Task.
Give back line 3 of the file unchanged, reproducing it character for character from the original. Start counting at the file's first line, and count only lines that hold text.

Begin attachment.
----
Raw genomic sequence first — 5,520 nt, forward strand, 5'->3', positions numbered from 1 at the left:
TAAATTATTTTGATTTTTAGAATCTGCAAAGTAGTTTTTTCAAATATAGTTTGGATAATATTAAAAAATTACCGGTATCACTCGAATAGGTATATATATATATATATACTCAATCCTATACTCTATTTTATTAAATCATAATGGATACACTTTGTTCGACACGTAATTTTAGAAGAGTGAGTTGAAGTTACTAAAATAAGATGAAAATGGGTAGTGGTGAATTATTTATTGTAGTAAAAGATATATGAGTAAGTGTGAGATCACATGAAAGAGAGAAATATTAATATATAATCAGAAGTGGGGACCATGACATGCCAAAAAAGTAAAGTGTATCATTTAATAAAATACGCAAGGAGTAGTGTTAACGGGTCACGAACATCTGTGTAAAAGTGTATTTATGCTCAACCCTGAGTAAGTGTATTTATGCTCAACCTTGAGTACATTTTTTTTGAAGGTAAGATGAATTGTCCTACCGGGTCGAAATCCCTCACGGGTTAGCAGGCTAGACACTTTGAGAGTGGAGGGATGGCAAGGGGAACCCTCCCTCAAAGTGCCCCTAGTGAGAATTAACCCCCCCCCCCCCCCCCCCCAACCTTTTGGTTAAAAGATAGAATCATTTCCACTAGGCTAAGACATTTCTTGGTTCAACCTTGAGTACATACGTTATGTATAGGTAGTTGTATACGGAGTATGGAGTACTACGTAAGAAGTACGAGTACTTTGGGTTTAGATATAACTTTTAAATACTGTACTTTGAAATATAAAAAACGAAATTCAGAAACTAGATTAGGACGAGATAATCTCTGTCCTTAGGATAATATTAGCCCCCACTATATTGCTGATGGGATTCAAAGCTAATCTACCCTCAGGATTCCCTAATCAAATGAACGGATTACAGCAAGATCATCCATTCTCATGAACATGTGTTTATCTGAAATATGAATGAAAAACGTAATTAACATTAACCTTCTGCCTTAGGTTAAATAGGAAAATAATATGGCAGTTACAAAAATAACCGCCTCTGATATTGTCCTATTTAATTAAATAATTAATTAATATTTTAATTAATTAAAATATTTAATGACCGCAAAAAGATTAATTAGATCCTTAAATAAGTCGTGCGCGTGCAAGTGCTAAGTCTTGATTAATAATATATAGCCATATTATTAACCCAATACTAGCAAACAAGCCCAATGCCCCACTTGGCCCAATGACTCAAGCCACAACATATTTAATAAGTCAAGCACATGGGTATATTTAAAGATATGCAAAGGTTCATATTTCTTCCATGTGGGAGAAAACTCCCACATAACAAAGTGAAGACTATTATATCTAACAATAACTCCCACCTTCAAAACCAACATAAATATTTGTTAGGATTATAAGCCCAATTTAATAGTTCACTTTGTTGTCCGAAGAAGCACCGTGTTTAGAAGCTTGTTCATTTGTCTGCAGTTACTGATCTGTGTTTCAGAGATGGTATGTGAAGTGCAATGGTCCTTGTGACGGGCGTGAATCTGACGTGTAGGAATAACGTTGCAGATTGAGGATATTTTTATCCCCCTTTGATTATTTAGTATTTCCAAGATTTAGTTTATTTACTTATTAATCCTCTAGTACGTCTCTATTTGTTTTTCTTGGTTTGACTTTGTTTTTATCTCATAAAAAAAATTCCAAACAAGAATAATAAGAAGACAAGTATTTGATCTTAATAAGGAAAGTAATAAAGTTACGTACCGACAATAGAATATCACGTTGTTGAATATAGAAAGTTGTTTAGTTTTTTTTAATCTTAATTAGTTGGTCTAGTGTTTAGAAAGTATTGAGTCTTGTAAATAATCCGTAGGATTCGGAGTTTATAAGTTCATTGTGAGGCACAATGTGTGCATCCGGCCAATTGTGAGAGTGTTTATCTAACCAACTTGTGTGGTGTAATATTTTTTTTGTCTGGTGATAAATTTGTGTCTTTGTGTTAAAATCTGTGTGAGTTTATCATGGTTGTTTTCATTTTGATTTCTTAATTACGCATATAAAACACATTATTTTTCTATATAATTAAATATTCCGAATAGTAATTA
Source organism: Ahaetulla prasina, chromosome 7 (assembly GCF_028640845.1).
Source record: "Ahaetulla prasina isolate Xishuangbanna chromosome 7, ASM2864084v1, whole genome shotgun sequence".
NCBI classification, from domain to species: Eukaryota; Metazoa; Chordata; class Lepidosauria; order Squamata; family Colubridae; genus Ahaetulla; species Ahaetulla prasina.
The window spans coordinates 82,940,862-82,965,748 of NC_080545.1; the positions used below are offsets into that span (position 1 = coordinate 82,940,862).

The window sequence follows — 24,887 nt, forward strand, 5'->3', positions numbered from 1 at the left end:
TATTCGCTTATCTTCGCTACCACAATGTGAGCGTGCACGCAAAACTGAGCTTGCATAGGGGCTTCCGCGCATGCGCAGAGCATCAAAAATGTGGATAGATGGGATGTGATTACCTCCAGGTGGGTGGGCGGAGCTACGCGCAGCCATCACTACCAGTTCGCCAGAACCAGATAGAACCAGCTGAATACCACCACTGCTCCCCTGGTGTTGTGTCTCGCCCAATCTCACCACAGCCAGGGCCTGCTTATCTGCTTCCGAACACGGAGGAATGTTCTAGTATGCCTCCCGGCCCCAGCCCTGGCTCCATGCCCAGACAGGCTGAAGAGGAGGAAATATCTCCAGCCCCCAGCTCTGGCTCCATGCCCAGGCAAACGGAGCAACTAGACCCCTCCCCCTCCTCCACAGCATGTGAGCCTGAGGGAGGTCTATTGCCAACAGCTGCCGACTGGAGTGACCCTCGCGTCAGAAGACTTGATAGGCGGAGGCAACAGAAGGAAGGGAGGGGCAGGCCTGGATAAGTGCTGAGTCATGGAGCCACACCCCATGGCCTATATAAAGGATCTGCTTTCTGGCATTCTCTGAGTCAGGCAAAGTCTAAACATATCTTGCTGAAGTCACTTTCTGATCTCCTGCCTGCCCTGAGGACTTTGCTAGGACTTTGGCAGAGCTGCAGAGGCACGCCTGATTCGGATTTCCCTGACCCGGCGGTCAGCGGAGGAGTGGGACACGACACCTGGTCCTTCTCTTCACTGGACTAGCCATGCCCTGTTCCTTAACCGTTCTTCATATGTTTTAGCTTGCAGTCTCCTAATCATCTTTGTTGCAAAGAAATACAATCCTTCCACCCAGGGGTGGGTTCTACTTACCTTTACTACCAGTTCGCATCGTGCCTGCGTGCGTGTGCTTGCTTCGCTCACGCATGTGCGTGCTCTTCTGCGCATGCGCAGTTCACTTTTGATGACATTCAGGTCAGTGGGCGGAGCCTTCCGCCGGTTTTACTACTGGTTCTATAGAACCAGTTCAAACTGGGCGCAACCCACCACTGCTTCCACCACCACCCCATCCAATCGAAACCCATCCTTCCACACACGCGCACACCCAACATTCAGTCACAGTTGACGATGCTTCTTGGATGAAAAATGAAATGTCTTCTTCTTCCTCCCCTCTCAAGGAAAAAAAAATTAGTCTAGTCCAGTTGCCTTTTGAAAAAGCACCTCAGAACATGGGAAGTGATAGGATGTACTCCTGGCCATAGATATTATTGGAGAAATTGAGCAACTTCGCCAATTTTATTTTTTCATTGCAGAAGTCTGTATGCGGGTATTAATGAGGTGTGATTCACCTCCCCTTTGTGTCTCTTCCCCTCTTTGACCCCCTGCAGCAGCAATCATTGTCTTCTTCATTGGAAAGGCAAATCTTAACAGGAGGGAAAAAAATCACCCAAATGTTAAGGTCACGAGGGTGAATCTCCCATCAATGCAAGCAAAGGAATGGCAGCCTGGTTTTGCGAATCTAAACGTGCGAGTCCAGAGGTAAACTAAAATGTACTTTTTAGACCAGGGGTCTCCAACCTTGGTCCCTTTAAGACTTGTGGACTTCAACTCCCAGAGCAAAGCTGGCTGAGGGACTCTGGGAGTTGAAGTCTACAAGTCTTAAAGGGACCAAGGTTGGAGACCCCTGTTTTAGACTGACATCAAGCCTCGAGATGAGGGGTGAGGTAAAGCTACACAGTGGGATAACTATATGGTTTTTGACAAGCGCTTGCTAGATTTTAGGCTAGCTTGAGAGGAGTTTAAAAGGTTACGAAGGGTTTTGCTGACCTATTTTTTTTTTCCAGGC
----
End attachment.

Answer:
Source organism: Ahaetulla prasina, chromosome 7 (assembly GCF_028640845.1).